Let’s pay attention to what we publish on the site, and even more to what we host. We can summarize like that the message that comes from the new video of the series #askGoogleWebmaster on Youtube, dedicated to a topic that can sometimes be underestimated: User Generated Contents, meaning those contents freely written by users, and how Google takes them into account and evaluates them for the overall ranking of the site and its pages.

Google and UGC: no difference in evaluation compared to other contents

As usual it is John Mueller who takes charge of the question of a user of the vast international SEO community and turns it into a starting point for a wider reflection on the proposed topic. In this case, as mentioned, the focus is on the User Generated Content hosted on the site and, in particular, their impact on the evaluation of the page made by Google.

The user, owner of a site, expressely asks if the rules of Google ranking – simplified in “relevance and quality of contents (among other factors)” – are applied in the same way at the contents produced by users, as well.

Google analyzes and also takes into account UGCs for the ranking

As commonly known, the UGC expression indicates every type of onpage content produced by visitors and added after the original publication of the site owner. It comes in many forms, from simple comments at the end of an article to live discussions between users, but it also refers to entire pages written by other visitors.

So, there are many different forms of user-generated contents and there is only one thing to remember: Google treats them in the same way as the main content, a.k.a the most important content published by the original author of the page.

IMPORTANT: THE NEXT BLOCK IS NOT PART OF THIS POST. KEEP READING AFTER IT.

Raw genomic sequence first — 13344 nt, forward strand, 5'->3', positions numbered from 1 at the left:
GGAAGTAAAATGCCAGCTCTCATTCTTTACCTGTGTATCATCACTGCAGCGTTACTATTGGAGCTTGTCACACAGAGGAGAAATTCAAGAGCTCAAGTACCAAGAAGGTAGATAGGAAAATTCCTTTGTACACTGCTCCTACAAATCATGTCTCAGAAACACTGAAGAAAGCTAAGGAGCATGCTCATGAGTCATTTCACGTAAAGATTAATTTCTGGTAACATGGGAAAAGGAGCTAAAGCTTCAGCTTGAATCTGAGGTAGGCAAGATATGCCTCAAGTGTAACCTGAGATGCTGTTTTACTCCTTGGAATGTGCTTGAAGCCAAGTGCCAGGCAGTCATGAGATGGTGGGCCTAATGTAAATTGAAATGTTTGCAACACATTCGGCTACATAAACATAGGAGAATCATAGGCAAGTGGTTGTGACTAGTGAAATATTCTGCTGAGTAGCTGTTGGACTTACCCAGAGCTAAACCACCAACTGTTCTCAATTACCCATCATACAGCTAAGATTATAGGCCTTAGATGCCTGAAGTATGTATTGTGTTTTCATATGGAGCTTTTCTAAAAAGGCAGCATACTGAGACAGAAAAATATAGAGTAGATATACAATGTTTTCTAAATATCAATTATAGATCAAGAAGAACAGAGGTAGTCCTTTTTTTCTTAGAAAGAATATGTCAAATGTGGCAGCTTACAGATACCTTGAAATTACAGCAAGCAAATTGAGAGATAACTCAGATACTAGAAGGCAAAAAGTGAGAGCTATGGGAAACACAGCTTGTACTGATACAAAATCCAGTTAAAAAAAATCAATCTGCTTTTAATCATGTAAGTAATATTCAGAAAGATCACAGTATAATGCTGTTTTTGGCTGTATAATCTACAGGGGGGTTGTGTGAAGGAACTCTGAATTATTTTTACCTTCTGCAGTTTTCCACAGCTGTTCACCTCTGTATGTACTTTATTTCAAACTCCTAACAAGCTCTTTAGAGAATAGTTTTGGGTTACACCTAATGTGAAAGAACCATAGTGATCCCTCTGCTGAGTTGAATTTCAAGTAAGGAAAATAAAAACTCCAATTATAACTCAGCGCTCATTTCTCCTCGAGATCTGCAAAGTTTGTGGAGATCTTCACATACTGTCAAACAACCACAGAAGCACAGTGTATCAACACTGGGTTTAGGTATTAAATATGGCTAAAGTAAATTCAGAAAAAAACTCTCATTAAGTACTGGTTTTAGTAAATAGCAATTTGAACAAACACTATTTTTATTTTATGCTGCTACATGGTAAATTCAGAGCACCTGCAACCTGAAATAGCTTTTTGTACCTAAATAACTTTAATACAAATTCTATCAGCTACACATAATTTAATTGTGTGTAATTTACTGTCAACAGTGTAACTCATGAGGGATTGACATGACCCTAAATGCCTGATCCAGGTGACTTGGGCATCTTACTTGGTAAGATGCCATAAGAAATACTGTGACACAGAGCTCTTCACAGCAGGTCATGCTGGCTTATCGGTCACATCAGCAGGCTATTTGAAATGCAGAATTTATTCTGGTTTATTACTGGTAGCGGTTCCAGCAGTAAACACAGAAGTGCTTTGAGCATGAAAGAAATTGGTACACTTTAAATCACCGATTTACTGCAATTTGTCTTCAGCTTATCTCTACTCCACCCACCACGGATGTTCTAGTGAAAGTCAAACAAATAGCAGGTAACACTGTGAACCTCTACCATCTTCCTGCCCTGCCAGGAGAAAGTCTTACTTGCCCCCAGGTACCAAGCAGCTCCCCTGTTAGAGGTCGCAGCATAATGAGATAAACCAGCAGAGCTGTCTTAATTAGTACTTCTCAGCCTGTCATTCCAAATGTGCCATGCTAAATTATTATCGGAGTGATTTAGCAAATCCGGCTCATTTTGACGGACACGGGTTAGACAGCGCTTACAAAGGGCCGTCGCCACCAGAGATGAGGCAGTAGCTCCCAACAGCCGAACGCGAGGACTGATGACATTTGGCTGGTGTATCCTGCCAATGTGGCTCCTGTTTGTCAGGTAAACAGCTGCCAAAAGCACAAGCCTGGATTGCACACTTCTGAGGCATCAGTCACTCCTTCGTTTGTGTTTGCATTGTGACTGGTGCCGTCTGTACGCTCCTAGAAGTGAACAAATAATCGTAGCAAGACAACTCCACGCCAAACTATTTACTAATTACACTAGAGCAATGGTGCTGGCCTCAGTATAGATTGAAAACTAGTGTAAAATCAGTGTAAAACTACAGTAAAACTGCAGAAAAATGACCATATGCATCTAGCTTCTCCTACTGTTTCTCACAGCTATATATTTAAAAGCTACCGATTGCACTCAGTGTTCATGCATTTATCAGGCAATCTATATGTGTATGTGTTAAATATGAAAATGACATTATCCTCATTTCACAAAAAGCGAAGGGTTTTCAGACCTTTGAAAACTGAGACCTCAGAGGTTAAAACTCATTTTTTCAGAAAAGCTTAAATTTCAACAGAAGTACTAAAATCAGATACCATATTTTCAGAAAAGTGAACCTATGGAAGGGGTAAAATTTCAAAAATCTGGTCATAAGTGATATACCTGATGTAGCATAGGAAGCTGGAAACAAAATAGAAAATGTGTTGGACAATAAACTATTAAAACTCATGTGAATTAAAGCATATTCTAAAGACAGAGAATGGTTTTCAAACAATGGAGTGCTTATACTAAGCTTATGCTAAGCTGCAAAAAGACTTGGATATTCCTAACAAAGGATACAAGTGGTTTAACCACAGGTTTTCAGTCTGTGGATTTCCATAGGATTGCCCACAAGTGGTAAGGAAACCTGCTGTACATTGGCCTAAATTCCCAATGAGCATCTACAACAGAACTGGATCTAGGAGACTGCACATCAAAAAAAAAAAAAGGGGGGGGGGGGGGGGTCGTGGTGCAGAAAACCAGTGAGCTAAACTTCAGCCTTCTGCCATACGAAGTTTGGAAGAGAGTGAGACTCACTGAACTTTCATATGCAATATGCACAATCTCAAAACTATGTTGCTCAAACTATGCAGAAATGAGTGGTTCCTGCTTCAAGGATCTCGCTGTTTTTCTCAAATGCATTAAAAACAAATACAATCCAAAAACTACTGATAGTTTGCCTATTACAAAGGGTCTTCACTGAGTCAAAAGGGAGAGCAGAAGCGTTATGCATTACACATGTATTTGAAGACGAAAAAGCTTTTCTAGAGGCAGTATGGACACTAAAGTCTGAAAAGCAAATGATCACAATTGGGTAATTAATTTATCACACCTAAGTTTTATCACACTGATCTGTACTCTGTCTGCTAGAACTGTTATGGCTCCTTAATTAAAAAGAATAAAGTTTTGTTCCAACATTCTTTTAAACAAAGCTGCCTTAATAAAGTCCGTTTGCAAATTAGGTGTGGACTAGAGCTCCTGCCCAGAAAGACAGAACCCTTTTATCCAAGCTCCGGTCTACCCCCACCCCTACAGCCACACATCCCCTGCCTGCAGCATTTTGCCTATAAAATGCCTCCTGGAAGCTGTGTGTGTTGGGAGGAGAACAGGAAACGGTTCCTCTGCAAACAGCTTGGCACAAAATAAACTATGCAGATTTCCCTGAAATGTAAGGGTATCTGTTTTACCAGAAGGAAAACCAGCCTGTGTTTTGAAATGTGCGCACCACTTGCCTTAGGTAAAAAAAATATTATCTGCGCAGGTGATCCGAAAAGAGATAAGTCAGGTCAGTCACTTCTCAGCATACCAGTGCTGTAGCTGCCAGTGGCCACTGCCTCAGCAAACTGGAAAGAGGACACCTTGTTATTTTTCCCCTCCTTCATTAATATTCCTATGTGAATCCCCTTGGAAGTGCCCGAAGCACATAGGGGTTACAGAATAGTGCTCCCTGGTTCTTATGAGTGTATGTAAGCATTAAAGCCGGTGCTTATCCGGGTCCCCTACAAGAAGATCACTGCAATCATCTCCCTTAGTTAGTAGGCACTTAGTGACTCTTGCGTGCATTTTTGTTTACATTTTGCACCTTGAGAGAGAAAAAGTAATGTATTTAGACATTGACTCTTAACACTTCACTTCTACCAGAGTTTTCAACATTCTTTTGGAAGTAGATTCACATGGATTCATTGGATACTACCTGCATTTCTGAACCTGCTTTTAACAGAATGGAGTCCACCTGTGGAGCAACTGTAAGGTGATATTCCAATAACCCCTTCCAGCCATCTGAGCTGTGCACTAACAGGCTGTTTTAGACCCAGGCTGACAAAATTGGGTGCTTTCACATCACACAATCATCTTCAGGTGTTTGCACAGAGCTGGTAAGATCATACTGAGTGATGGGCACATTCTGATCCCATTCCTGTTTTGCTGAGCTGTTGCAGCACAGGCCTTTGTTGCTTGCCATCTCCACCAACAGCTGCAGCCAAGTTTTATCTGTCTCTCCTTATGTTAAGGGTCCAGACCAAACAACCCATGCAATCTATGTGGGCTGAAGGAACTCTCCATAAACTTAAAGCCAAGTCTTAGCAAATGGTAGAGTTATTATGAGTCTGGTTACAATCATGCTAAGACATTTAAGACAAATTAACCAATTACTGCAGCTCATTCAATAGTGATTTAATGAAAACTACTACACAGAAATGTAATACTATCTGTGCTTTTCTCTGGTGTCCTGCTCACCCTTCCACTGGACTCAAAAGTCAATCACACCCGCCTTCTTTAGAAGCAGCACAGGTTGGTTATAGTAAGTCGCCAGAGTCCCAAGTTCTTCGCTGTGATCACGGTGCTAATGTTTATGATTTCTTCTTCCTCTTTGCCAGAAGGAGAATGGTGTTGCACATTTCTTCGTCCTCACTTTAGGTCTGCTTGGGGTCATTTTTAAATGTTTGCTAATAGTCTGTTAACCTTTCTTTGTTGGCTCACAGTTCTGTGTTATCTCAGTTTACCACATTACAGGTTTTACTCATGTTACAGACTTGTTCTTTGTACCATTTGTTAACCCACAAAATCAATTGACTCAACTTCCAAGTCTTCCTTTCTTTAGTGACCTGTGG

There is no difference in handling

John Mueller says it clearly: even UGCs must comply with the standards that the site manager observes for his main and original contents, and it is therefore risky to leave too much room to external people. In fact, the Google Webmaster says that we should not allow users to publish just about anything.

To use its own words, “generally, Google does not distinguish between the contents you wrote and the ones written by users: if you publish it on your site, we will see it as content you want to publish“. As a result, what is published online in its entirety becomes the subject of Google’s ranking ratings.

How to safely host UGCs on the site

Mueller however also provides some practical advice for those who host user-generated content and do not want to risk a bad rating because of their low quality. First, he says, if you “have a higher amount of UGCs, make sure they meet the same publication standards of the contents on your website”.

There are also ways sites can safely accept user-generated content without it affecting the ranking. The most immediate and easy system is to block the indexing of pages with UCG contents until they have passed a revision – a quality control of some sort – from the operators of the site.

According to Mueller, it is possible to “prevent by default these pages from being indexed and allow them to only be indexed if you are satisfied with the quality. For example, you could block them with a meta tag robots noindex“, to be removed after revision if the content meets specific criteria established or if it is well accepted by other visitors, using systems to “collect information on the liking of UGCs by other users, which may be useful”.

UGC and links, Google’s advice

Then there is another aspect examined in the video, and that is the care and attention that the sites must devote to the management of links present in UGC sections: Mueller recommends taking precautions, which may be of the absolute type (completely disallow insertion of links by users) or more moderate.

In this regard, he reminds us that about a year ago Google introduced a new attribute for links, the rel=UGC, which serves precisely to signal to search engine crawlers that the reference link was inserted by users – and that therefore should not be taken into account for the ranking – more specific than the classic nofollow (which however you can still use to the same end, although from March 1 has definitely become a hint that Google could use for its rankings).

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